Physio Edge 091 Return to running - a guide for therapists with Tom Goom
When you love running or any other sport or activity, having to take time off with an injury is really frustrating. Your patients with an injury limiting their running will feel frustrated and be keen to keep running or get back to running as quickly as possible. We can make a huge difference in helping them return to running, but how do we do it? It would be pretty simple if we could hand all of our running injury patients a standard return to running table with a list of set running distances, and send them on their way to just follow the program. The trouble is, it doesn’t work that way in real life. Each of your patients will have different goals, and respond differently to rehab and increases in running, depending on their injury, irritability of their symptoms, their load tolerance, and a lot of factors. Since recipe-based approaches won’t work for a lot of patients, how can you tailor your rehab and guide your running injury patients through their return to running? In this podcast with Tom Goom, we’re going to help you return your patients to running as quickly as possible, know which factors you need to address in your rehab, and how to tailor your rehab to each of your patients. You will explore how to: Test whether your patient is ready to run Find your patients ‘run tolerance’ Incorporate your athlete’s goals into their rehab Use their pathology to guide return to running eg stress fractures or plantar fasciopathy Use irritability to guide your load progression Vary your treatment depending on the stage of their competitive season Address strength, range of movement, control, muscle mass, power and plyometric impairments in their rehab program Choose the number of exercises you use Balance risk and reward to meet patients goals Four key steps to return your patient to running Use impact tests when assessing whether your patient is ready to run Plan training structure and progression Monitor return to running Identify acceptable pain levels while increasing running We will take you through four real patient case study examples so you can apply the podcast in your clinical practice, including: Achilles tendon pain Medial tibial stress syndrome (MTSS)/Shin splints Calf pain High risk tibial stress fracture CLICK HERE to download your podcast handout   Links associated with this episode: Free lateral hip pain video series with Tom Goom Download and subscribe to the podcast on iTunes Twitter - @tomgoom Let David Pope know what you liked about this podcast on Twitter Review the podcast on iTunes Like the podcast on Facebook Infographics by Clinical Edge Other episodes of interest: Physio Edge 084 Running injury treatment - tendinopathy, MTSS, total hip replacement & high BMI patients. Q&A with Tom Goom Physio Edge 083 Running gait retraining, strengthening, glutes & ITB syndrome. Q&A with Tom Goom Physio Edge 082 Achilles tendinopathy treatment - the latest research with Dr Seth O'Neill Physio Edge 076 Footwear advice for running injuries with Tom Goom Physio Edge 075 Tendinopathy, imaging and diagnosis with Dr Sean Docking Physio Edge 068 Lower limb tendinopathy loading, running and rehab with Dr Peter Malliaras Physio Edge 042 Treatment of Plantaris & Achilles Tendinopathy with Dr Seth O'Neill Physio Edge 041 Plantaris Involvement In Achilles Tendinopathy With Dr Christoph Spang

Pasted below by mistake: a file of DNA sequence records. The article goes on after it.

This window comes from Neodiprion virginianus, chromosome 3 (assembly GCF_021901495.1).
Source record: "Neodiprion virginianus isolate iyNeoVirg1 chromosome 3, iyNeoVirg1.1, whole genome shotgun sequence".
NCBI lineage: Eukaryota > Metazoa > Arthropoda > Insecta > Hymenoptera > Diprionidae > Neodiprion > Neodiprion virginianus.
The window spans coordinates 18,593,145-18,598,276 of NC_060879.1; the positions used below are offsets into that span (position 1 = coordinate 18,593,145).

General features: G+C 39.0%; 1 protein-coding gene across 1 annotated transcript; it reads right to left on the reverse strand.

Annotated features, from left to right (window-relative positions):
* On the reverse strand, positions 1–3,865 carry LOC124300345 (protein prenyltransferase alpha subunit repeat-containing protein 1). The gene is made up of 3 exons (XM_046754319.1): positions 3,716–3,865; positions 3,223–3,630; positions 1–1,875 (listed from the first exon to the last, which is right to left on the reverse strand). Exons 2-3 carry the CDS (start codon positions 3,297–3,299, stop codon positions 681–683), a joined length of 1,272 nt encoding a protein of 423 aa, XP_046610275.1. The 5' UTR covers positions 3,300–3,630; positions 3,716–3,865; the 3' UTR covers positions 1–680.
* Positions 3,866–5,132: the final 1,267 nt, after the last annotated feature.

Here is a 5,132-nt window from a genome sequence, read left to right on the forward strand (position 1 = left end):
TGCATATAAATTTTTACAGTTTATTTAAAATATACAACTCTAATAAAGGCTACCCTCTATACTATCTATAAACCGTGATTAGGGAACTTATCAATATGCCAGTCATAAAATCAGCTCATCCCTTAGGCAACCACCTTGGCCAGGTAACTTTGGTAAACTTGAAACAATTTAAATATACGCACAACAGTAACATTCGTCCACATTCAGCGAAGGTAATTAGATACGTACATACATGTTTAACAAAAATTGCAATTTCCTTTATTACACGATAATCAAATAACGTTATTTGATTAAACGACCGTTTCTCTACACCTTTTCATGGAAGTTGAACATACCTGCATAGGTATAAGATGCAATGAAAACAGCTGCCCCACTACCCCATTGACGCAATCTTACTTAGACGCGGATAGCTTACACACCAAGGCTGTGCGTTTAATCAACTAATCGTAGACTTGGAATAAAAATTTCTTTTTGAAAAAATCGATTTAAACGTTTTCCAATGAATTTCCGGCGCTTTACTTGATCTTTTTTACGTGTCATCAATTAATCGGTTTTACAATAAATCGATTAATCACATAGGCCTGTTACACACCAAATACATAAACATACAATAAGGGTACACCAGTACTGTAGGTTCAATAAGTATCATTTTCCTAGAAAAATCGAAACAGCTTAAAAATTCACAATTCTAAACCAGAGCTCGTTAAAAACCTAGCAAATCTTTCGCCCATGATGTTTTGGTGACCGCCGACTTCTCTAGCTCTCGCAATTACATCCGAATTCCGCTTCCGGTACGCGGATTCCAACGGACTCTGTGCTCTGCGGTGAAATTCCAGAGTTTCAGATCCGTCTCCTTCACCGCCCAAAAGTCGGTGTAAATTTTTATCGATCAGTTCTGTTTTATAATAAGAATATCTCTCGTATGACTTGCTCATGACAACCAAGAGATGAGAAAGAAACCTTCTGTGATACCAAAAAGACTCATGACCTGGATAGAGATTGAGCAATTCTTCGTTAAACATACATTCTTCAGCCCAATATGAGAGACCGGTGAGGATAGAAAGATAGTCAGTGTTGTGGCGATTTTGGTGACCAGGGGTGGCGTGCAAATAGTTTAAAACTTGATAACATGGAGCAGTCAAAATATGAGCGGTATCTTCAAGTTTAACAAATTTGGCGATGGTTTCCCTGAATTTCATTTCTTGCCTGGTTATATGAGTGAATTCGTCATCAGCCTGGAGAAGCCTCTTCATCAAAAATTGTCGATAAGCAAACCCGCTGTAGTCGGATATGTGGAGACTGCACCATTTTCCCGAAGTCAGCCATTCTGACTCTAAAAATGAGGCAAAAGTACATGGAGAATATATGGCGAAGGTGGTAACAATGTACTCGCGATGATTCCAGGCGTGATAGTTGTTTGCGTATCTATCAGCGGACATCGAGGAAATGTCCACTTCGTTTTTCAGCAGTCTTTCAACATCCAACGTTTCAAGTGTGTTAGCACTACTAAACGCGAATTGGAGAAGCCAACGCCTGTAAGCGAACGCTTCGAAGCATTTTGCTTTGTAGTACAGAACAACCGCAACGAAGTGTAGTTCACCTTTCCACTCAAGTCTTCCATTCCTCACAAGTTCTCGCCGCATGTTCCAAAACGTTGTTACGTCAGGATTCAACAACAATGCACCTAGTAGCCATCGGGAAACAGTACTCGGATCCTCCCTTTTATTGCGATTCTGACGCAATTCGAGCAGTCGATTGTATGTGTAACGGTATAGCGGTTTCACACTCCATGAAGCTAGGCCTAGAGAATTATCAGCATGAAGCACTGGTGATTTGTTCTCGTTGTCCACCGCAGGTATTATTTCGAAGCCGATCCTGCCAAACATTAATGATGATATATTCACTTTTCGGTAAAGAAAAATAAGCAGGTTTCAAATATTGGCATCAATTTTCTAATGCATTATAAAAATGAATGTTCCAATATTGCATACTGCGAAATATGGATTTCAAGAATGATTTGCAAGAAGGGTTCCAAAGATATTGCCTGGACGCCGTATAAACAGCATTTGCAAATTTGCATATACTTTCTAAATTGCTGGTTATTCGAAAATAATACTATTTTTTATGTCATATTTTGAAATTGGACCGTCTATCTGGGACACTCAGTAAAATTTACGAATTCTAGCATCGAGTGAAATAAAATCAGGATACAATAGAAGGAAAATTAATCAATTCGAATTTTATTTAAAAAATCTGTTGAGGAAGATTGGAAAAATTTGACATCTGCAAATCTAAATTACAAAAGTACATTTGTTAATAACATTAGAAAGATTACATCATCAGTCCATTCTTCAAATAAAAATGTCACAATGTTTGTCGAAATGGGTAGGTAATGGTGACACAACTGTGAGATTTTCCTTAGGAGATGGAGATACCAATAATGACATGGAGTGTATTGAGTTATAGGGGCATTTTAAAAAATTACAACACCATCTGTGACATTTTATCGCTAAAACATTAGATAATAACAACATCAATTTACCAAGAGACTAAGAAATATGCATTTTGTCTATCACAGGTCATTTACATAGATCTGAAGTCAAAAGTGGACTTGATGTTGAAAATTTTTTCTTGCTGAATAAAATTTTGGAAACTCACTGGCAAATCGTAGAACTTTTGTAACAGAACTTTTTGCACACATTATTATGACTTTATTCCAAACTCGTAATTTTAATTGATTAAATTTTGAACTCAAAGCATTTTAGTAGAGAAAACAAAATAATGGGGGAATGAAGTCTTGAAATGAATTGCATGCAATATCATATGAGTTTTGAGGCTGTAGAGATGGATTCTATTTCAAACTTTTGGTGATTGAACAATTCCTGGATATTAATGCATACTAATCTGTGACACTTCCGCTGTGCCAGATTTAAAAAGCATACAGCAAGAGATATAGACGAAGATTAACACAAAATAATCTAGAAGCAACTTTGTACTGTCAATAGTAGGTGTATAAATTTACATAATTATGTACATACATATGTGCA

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Podcast Details
Aug 3rd, 2011
Latest Episode
Aug 30th, 2019
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About 1 hour